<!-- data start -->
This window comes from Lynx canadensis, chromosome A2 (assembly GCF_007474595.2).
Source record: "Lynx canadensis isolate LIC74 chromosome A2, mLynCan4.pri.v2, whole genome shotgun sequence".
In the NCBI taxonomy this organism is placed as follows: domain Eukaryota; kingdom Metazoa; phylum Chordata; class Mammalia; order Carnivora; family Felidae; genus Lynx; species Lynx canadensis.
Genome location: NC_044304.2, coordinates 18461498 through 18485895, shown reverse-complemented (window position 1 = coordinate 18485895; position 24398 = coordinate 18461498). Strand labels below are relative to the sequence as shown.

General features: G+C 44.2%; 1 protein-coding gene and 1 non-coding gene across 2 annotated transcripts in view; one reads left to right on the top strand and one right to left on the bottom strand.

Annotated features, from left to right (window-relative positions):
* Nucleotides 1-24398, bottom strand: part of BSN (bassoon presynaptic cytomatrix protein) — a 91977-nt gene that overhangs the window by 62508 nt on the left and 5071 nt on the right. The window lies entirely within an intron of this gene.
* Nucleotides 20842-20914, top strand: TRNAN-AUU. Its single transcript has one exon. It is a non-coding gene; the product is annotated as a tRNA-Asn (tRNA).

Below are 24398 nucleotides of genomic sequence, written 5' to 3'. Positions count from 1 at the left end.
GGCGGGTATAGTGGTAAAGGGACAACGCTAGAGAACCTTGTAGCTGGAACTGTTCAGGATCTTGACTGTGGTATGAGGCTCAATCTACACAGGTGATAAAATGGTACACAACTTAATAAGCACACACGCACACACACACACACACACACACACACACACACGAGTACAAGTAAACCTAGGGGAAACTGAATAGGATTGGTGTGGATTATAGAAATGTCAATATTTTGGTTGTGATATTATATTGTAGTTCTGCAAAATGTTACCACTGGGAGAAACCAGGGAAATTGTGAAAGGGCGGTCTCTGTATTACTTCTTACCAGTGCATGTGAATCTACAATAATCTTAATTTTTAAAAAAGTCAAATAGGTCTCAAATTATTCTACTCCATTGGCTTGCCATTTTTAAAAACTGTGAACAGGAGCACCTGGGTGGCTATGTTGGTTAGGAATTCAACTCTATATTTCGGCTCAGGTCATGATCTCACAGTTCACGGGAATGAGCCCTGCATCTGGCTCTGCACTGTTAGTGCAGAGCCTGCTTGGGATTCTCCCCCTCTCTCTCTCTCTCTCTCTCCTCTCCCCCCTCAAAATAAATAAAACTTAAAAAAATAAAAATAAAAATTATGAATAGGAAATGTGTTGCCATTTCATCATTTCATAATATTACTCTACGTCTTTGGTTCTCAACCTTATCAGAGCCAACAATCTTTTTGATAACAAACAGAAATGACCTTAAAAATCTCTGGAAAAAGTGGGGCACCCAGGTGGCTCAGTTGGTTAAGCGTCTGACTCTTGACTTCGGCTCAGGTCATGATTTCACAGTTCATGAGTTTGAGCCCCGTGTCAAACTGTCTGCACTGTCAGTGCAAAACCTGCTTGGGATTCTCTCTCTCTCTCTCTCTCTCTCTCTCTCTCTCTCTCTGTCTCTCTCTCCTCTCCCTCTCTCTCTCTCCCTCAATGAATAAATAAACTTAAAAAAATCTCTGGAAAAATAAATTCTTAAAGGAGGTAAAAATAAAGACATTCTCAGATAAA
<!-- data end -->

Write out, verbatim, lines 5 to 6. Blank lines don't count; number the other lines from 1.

General features: G+C 44.2%; 1 protein-coding gene and 1 non-coding gene across 2 annotated transcripts in view; one reads left to right on the top strand and one right to left on the bottom strand.

Annotated features, from left to right (window-relative positions):